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J Surg Res. 2015 Jul;197(1):183-90. doi: 10.1016/j.jss.2015.03.093. Epub 2015 Apr 7.

A rapid, reproducible, noninvasive predictor of liver graft survival.

Author information

1
Dumont-UCLA Transplant Center, Division of Liver and Pancreas Transplantation, Department of Surgery, David Geffen School of Medicine at UCLA, Los Angeles, California. Electronic address: azarrinpar@mednet.ucla.edu.
2
Dumont-UCLA Transplant Center, Division of Liver and Pancreas Transplantation, Department of Surgery, David Geffen School of Medicine at UCLA, Los Angeles, California.

Abstract

BACKGROUND:

Clinical and laboratory criteria are not reliable predictors of deceased donor liver graft quality. Intraoperative assessment of experienced surgeons is the gold standard. Standardizing and quantifying this assessment is especially needed now that regional sharing is the rule. We prospectively evaluated a novel, simple, rapid, noninvasive, quantitative measure of liver function performed before graft procurement.

MATERIALS AND METHODS:

Using a portable, finger-probe-based device, indocyanine green plasma disappearance rates (ICG-PDR) were measured in adult brain-dead donors in the local donor service area before organ procurement. Results were compared with graft function and outcomes. Both donor and recipient teams were blinded to ICG-PDR measurements.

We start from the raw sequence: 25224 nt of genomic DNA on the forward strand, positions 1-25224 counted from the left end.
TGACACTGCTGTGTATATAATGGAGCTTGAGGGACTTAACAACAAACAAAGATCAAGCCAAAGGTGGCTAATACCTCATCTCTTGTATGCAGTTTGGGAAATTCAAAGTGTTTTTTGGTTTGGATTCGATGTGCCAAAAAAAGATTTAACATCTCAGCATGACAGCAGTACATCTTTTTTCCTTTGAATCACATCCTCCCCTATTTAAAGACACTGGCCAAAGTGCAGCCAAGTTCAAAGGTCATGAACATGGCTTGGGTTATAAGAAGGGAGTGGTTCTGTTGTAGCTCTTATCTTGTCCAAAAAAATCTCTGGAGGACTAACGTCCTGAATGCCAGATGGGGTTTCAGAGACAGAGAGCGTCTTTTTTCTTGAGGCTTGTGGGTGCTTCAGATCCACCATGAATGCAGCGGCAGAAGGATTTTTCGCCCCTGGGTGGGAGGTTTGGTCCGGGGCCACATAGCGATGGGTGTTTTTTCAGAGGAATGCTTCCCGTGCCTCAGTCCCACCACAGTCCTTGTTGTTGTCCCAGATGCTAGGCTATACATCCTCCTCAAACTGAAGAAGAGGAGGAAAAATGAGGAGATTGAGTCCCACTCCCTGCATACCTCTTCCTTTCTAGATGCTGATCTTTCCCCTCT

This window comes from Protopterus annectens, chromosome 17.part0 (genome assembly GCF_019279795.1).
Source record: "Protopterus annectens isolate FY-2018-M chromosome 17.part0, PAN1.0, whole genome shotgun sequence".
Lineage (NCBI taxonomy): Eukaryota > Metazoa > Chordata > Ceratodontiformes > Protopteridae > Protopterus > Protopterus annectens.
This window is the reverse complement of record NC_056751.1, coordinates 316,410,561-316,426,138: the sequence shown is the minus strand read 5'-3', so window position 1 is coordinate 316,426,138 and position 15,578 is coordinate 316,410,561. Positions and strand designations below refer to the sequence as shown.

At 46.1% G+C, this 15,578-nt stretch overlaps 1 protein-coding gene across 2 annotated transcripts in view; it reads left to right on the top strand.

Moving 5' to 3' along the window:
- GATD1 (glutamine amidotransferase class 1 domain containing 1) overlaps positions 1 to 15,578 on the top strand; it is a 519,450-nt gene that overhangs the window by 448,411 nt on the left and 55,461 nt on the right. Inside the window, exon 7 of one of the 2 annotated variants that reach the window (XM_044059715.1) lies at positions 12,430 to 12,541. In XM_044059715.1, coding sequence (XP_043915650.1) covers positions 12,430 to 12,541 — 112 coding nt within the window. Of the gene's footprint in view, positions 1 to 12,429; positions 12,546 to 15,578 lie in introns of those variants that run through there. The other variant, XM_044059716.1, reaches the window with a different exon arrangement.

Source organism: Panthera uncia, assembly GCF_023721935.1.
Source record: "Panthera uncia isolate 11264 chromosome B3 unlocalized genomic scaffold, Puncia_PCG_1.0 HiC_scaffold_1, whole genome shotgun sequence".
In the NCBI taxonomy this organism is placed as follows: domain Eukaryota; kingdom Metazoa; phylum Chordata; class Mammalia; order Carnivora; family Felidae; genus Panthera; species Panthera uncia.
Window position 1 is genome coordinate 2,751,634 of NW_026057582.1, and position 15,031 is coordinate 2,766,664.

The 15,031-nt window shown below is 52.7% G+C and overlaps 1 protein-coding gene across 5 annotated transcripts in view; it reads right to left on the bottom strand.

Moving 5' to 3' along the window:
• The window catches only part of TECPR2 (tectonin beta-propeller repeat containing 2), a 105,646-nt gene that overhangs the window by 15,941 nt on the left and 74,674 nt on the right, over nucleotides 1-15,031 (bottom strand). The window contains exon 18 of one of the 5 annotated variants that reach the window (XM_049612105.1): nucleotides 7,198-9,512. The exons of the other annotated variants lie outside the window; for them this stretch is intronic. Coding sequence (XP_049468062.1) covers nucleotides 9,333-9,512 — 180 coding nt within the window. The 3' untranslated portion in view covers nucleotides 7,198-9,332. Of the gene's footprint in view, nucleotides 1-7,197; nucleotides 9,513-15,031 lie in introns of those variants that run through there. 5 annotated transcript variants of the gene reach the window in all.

RESULTS:

Measurements were performed on 53 consecutive donors. Eleven liver grafts were declined by all centers because of quality; the other 42 grafts were transplanted. Logistic regression analysis showed ICG-PDR to be the only donor variable to be significantly associated with 7-d graft survival. Donor risk index, donor age, and transaminase levels at peak or procurement were not significantly associated with 7-d graft survival.

CONCLUSIONS:

We report the successful use of a portable quantitative means of measuring liver function and its association with graft survival. These data warrant further exploration in a variety of settings to evaluate acceptable values for donated liver grafts.

KEYWORDS:

Deceased donor; Indocyanine green; Liver graft assessment; Liver graft utilization; Organ procurement

PMID:
25940156
PMCID:
PMC5025251
DOI:
10.1016/j.jss.2015.03.093
[Indexed for MEDLINE]
Free PMC Article

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